being the sober one
Updated: Jan 28
I knew that getting (and staying) sober would benefit my life in many ways.
I was even prepared for sobriety to change my life.
What I wasn’t prepared for was the way my marriage would change. The way my sobriety would become a third party in my most important relationship, and I have been caught off guard by the unexpected emotions that have come with being “The Sober One” in our partnership.
My husband has cut down considerably on his consumption, naturally and effortlessly, now that his number one partner in crime doesn’t imbibe. He’s what we call a “normal drinker.” He’s been nothing but supportive of my decision. But he still drinks. Why wouldn’t he? He’s not the one with the problem.
I never expected him to quit drinking to support me. That didn’t seem fair to him. I was the one with the problem, I was the one who is unable to moderate. I was the one who seems to be able to take any soothing or pleasurable activity and turn it into an addiction. That’s my bag, not his. As I move further on my recovery path, I have to acknowledge that there are some difficult feelings I wasn’t expecting to experience in this new dynamic, of being The Sober One. Sometimes I feel sad and oddly, sort of guilty, that he got the “bait and switch”... that the fun, wild party girl he signed up no longer exists, and someone much more grown up has taken her place.
Sometimes I feel scared. Surely, he finds me boring now. Surely, I’m a drag of a wet blanket now.
He will be the first to tell you having an adult as a wife, instead of a reckless, irresponsible overgrown teenager is a great thing. And he’d be lying if he said we didn’t have some incredible fun on my way to imminent danger. I wonder if he misses her, I wonder if this new me is fun enough, wild enough, electric enough to keep his interest.
Sometimes I feel jealous, fucking jealous, that he still gets to change a feeling whenever he wants, with a bourbon or a cold beer. I am stuck just feeling.
I envy the fact that he doesn't have to ever exercise restraint and that it’s absolutely no big deal if he drinks. I envy the fact that he doesn’t even know what it feels like to have an addiction, or what it feels like to have to work so hard to heal from it and become someone new. Sometimes his life seems more carefree than mine, and the inner brat in me crosses her arms and whines “it’s not faaair...”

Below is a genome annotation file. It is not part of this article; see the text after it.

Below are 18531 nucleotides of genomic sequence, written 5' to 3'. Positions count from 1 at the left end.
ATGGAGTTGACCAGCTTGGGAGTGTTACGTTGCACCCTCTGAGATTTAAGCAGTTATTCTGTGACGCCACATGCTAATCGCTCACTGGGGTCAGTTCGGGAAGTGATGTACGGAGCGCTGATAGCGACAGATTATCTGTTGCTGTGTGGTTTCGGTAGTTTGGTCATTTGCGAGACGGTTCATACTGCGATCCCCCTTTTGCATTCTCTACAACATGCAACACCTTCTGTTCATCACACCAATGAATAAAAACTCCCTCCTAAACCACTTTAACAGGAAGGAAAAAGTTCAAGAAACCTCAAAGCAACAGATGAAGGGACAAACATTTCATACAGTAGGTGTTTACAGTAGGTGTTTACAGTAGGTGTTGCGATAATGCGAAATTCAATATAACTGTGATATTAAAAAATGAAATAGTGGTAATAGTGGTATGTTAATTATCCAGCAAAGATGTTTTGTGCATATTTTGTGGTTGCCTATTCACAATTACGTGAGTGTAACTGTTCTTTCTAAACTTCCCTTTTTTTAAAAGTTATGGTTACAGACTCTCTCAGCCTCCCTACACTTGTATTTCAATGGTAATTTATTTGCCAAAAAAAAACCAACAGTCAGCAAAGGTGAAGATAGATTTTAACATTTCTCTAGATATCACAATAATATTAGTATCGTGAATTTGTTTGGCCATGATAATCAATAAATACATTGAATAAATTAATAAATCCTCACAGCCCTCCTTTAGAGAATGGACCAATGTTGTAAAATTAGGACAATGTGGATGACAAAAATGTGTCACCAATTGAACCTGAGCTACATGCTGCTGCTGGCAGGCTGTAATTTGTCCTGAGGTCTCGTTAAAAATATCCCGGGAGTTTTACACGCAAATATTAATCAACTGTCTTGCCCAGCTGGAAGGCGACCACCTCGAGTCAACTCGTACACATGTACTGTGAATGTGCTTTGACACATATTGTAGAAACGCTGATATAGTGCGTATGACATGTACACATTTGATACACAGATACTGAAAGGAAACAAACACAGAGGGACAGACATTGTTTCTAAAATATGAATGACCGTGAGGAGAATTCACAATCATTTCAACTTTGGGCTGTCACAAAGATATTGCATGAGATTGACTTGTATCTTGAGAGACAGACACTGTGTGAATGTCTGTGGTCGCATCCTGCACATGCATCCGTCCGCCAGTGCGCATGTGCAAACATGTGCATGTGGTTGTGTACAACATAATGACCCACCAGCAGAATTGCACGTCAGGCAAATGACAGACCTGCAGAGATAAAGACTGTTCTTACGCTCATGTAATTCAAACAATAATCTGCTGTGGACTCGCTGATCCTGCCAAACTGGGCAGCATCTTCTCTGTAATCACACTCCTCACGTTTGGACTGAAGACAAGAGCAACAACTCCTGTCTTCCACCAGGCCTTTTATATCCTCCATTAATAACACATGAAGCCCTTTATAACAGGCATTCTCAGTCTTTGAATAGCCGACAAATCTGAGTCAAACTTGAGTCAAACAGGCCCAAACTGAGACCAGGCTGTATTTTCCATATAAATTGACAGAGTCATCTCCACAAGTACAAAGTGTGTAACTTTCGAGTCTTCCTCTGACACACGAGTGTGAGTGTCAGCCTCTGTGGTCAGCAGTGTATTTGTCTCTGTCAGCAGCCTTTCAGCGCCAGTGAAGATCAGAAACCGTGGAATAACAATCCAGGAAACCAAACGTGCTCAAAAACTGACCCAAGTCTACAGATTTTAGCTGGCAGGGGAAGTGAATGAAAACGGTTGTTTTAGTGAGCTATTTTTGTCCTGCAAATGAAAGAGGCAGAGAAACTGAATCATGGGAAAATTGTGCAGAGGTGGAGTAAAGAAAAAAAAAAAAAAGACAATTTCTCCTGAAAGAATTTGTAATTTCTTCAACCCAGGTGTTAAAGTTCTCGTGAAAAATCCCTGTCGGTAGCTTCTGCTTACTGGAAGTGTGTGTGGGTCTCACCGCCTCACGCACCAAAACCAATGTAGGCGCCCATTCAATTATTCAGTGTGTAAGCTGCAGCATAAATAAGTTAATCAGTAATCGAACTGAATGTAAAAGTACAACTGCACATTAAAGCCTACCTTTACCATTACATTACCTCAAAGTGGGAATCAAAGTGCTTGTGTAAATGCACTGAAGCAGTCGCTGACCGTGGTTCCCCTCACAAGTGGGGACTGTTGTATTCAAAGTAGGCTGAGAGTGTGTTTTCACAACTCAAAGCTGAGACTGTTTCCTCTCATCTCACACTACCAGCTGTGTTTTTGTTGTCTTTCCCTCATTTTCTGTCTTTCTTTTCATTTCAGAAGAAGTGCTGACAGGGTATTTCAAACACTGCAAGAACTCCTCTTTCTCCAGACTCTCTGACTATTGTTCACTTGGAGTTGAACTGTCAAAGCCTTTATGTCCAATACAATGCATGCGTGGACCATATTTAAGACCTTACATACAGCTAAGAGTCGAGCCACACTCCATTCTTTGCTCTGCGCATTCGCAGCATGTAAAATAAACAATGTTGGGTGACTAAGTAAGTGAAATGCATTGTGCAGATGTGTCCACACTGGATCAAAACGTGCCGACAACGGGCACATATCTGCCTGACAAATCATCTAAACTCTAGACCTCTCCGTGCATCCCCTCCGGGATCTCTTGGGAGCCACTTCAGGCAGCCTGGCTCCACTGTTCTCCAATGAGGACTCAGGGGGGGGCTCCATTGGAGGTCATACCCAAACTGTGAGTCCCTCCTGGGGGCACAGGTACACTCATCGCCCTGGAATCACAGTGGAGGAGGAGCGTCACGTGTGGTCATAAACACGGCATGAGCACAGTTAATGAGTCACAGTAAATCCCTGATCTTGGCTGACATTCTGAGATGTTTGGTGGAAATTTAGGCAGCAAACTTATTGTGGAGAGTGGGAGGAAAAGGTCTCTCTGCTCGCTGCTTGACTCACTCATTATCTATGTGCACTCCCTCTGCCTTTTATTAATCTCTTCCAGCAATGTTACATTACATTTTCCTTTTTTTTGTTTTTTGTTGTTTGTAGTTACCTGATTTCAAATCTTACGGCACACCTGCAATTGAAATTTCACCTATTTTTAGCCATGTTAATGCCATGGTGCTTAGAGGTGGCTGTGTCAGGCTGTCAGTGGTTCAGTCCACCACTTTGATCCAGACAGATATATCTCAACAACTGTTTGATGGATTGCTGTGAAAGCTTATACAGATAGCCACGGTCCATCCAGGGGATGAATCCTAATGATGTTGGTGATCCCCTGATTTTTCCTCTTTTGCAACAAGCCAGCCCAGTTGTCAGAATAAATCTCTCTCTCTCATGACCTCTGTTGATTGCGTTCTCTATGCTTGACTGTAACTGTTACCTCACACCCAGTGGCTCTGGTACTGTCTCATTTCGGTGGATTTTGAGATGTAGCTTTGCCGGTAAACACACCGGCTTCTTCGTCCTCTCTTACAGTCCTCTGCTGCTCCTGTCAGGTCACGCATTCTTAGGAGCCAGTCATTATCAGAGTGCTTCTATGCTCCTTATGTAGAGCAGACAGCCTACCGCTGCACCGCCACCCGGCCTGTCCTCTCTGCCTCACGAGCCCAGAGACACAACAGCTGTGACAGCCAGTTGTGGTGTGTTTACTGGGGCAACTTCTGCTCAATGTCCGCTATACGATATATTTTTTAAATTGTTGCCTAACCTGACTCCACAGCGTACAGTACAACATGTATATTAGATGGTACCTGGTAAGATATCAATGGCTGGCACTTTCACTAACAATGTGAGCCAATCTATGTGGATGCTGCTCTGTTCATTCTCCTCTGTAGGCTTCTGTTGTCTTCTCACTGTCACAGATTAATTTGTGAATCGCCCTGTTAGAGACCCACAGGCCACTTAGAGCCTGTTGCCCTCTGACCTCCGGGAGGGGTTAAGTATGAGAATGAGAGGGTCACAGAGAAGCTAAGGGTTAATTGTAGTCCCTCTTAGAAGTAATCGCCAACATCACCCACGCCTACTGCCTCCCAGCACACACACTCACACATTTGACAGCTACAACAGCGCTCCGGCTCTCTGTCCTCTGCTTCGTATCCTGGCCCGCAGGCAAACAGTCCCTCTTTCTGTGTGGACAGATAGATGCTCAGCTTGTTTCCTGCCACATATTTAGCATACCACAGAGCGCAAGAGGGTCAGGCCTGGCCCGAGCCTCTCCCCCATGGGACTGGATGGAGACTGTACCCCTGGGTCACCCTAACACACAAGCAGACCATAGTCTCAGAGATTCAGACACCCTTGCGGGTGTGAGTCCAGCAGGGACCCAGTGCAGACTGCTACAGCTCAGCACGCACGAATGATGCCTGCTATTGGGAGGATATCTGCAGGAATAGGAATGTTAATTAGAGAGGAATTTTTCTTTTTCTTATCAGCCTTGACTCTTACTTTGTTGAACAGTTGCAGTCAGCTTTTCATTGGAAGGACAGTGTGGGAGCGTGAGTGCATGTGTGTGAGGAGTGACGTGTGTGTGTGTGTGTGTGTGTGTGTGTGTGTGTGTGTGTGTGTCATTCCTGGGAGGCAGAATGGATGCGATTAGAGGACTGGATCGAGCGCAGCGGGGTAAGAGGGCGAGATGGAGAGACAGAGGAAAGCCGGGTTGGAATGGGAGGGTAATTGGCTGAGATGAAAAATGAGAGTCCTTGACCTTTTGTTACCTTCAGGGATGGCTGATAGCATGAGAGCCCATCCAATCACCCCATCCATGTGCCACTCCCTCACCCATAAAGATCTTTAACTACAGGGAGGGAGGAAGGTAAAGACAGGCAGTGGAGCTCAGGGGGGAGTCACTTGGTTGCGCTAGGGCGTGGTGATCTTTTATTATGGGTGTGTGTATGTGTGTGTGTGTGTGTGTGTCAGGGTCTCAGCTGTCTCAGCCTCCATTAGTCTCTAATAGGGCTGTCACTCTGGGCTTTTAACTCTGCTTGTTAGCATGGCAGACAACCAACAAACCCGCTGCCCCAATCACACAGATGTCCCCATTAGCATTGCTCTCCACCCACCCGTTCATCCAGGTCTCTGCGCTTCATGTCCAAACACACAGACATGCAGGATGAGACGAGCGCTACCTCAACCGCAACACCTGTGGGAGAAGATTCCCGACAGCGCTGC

Sometimes it feels lonely to be the sober one. As if we used to live together, and now he lives on the other side of the street. We still see each other, but from a different angle, with a street between us. It doesn’t always feel like this, but when it does, it stings.
Being the sober one at events and parties where he and “everyone else” are drinking can feel isolating at times, depending on my state of mind, the event, the crowd, and other details. This is why I must take radical care of my spiritual condition. Sometimes this means I leave him at the party we went to together. I am learning to remove myself from situations that are too challenging and draining to navigate, and I don't want to interfere with his good time. My sobriety comes first. And sometimes, that's a drag. Maybe you think I am complaining. And maybe I am. But for goodness sake, can I admit for one minute here that being The Sober One sometimes sucks?
Saying that out loud feels edgy.
Aren’t I supposed to be an advocate of recovery and sobriety? Why would someone want to get sober, with this dreary picture I’ve painted?
Yet, it also feels cleansing, and honest, to share these things out loud. And what the world needs, what I need, is more honesty.
My sobriety has given me a new life, a new reality, a new way of being in the world. My sobriety has been my greatest friend and teacher, a spiritual path that I have no desire to turn back on.
I have my jealous moments, my lonely moments and my sad moments, and lots of other moments too.
They’re all part of this new life that I’m still learning how to live in. If I’d known all these factors would be part of my path, before I decided to put down the booze, I’d still have done it, because I had become powerless over alcohol, and my life had become unmanageable. I was out of ideas. My hopes in someday being a ‘normal drinker’ were finally smashed. I knew there was only one way off the roller coaster, and it was sobriety. What helps me the most is talking about it. Naming these challenges. Finding the courage to call out a shitty feeling. Saying to another sober friend “sometimes this is hard.”
Sometimes it’s hard. But it’s always worth it.